The Africa Cup of Nations may well shape the course of the Premier League title race as English clubs lose key players for several weeks at a critical time in the season.
Premier League managers have grumbled about the timing of Africa’s biennial championship for years, complaining about the fact that the tournament deprives them of players just when the fixture list is at its busiest, but this year’s tournament, which kicks off in Gabon and Equatorial Guinea on Saturday, could have an even bigger impact in England than normal as clubs such as Manchester City, Chelsea and Newcastle United grapple with several absentees.
Nowhere is the Cup of Nations more unpopular than at Eastlands, where City manager Roberto Mancini is resigned to the loss of Ivorian brothers Yaya and Kolo Toure when his team can least afford it.
In many respects, the loss of the Toure duo has already been felt by City, who have led the league for much of the season.
Since the players departed to link up with the Ivory Coast squad earlier this month, City have lost key games against Manchester United in the FA Cup and Liverpool in their semi-final first-leg match in the League Cup.
More pertinently, City were comfortable 3-0 winners over Liverpool in the League on Jan. 3, with Yaya Toure influential throughout, before losing 1-0 in the League Cup a week later when the midfielder was missing.
“I have tried to find another Yaya in my squad, but there isn’t another Yaya,” Mancini said recently. “He is a very important player. For this reason, January is a big month. If we can stay on the top of the table after January then I think we have a very good chance to win the league.”
City’s nearest challengers in the title race, Manchester United and Tottenham Hotspur, are not affected by the Cup of Nations. None of the Africans in Spurs squad, including Togo striker Emmanuel Adebayor, represent Cup of Nations qualifiers, while the lone African on United’s books, Mame Biram Diouf, has been overlooked by Senegal.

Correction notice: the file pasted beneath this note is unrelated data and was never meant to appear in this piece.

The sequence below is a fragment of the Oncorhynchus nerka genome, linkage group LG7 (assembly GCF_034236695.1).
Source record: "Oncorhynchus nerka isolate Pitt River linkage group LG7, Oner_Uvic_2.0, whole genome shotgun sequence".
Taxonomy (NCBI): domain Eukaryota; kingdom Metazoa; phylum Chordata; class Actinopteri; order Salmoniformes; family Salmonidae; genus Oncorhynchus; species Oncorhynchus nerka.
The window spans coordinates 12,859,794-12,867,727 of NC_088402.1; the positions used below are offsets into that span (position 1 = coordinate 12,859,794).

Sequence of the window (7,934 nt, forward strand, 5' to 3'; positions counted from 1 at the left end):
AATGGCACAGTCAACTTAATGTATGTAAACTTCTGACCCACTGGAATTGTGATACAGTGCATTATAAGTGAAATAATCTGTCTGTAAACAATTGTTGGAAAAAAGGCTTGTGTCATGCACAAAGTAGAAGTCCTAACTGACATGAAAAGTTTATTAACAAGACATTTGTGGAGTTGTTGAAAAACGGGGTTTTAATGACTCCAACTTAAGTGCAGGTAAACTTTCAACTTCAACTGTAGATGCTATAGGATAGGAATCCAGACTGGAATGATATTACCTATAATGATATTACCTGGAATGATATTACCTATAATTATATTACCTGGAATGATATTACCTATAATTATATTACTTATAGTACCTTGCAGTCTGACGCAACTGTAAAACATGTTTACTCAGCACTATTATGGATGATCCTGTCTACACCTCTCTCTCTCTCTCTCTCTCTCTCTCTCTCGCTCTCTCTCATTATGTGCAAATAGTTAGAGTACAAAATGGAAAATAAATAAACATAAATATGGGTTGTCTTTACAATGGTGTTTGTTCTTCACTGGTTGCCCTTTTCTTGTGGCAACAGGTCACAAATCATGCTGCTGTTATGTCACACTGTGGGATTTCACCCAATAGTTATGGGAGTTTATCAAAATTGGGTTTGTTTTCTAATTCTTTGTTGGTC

Yet while Spurs and United are primed to pounce on any slipups by City, other sides near the top of the table have not been so fortunate.
Chelsea manager Andre Villas-Boas will be hoping that Spanish striker Fernando Torres finds his goalscoring boots sooner rather than later as the club bids farewell to Ivory Coast duo Didier Drogba and Salomon Kalou.
The absence of Drogba, who is at loggerheads with Chelsea over his future, will become even more acute should Torres fail to rediscover his best form.
Chelsea’s challengers in the race for a top-four finish, Arsenal, could also suffer from the absence of the Ivory Coast’s Gervinho and, to a lesser extent, Moroccan international Marouane Chamakh.
Chamakh has remained a peripheral figure at the Emirates this season, but Gervinho has been a key source of assists during Robin van Persie’s scoring run.
Arsenal manager Arsene Wenger believes the impact of the Cup of Nations will be felt for several weeks after its conclusion.
“It is the equivalent of a player here going to the European Championship. They are under immense pressure,” Wenger said. “It is a different climate [over there]. Usually we have snow in February here, so they come from a big temperature difference. Most of the time, they are dead [afterwards].”
Newcastle manager Alan Pardew, meanwhile, is hoping his team can maintain their impressive start to the season — which has seen the Magpies climb to sixth place — in the absence of star striker Demba Ba and midfielder Cheick Tiote.